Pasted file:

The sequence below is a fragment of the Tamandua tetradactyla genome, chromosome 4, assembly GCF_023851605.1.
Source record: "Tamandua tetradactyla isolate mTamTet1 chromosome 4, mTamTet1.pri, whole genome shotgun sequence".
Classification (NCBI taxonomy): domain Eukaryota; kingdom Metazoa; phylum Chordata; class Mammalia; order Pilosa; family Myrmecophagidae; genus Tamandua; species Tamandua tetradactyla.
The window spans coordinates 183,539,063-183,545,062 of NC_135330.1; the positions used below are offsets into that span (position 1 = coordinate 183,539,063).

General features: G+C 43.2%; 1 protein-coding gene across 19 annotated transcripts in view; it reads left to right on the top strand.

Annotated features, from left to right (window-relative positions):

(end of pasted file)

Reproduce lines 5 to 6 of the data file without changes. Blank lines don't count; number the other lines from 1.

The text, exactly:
General features: G+C 43.2%; 1 protein-coding gene across 19 annotated transcripts in view; it reads left to right on the top strand.

Annotated features, from left to right (window-relative positions):